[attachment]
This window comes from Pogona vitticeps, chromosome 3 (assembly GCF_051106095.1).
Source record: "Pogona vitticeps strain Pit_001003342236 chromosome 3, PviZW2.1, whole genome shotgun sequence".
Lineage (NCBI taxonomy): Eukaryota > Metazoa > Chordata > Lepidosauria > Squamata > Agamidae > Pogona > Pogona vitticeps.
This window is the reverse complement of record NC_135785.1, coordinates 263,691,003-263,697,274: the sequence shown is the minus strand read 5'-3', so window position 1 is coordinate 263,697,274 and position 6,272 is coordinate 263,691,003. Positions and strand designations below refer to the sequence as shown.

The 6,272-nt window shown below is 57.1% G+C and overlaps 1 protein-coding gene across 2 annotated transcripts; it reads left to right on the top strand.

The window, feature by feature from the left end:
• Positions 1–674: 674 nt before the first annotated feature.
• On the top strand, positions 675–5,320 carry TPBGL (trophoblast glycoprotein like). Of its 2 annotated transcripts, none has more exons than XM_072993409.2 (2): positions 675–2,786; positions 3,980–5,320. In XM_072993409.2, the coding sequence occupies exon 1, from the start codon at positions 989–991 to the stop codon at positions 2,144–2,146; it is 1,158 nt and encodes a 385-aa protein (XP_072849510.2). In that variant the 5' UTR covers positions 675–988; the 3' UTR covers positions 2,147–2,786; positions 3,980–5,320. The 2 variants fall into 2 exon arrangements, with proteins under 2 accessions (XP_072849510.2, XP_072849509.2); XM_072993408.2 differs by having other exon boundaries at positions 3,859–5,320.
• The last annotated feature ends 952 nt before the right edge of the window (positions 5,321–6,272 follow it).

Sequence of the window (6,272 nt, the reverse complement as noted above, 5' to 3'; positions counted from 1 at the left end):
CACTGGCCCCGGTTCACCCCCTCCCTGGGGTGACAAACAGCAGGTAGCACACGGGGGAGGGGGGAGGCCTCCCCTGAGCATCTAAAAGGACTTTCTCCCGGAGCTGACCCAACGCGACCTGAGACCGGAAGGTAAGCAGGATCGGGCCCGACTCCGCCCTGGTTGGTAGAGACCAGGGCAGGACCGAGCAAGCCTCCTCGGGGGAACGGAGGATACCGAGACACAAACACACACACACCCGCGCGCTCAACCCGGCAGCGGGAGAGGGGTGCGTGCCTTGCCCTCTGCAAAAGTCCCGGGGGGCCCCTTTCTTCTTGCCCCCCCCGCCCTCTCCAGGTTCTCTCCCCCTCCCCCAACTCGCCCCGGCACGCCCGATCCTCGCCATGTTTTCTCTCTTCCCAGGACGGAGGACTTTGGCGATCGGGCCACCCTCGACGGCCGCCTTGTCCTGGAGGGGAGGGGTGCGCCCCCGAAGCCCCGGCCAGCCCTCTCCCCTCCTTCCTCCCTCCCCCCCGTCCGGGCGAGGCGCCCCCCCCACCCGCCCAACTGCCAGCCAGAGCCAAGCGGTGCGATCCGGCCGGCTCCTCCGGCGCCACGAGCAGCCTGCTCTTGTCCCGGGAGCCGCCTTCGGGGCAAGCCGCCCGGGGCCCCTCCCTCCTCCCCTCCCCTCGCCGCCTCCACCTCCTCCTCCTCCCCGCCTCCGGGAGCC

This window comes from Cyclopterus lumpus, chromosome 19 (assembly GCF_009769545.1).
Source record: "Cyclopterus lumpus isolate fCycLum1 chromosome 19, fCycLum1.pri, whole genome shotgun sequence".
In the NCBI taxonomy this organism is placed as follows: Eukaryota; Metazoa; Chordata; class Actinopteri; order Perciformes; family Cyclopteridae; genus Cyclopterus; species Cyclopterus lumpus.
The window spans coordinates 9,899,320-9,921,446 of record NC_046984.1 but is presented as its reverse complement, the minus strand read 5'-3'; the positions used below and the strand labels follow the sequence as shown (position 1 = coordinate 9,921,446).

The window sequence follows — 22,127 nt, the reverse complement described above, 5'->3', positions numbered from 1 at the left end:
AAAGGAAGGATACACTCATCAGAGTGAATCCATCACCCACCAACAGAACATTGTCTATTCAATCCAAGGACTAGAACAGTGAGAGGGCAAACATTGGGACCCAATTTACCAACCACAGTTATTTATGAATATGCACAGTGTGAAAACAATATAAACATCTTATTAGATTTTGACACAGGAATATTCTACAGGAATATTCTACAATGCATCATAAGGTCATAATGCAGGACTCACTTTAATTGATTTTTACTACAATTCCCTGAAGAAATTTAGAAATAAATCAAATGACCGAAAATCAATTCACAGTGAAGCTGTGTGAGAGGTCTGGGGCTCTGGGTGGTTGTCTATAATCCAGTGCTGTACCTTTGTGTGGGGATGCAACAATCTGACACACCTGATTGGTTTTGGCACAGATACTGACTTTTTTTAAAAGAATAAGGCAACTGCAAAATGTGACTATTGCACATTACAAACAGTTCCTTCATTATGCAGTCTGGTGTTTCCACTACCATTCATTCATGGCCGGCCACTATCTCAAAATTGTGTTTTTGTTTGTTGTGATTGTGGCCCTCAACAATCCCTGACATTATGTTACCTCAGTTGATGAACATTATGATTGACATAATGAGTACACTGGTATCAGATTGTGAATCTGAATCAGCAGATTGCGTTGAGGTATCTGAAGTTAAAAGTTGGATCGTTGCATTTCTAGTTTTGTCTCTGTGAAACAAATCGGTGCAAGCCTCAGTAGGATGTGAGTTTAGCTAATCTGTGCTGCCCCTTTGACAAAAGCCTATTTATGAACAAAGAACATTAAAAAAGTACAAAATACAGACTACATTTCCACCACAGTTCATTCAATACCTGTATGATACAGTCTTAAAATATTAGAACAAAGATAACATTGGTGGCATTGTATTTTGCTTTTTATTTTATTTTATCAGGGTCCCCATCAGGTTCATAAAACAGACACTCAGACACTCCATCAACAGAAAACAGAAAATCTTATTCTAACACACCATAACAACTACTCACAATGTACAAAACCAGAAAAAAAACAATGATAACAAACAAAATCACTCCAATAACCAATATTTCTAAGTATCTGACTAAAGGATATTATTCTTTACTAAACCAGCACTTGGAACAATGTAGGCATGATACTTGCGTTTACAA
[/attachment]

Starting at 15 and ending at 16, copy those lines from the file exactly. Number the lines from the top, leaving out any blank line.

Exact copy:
The window spans coordinates 9,899,320-9,921,446 of record NC_046984.1 but is presented as its reverse complement, the minus strand read 5'-3'; the positions used below and the strand labels follow the sequence as shown (position 1 = coordinate 9,921,446).

The window sequence follows — 22,127 nt, the reverse complement described above, 5'->3', positions numbered from 1 at the left end: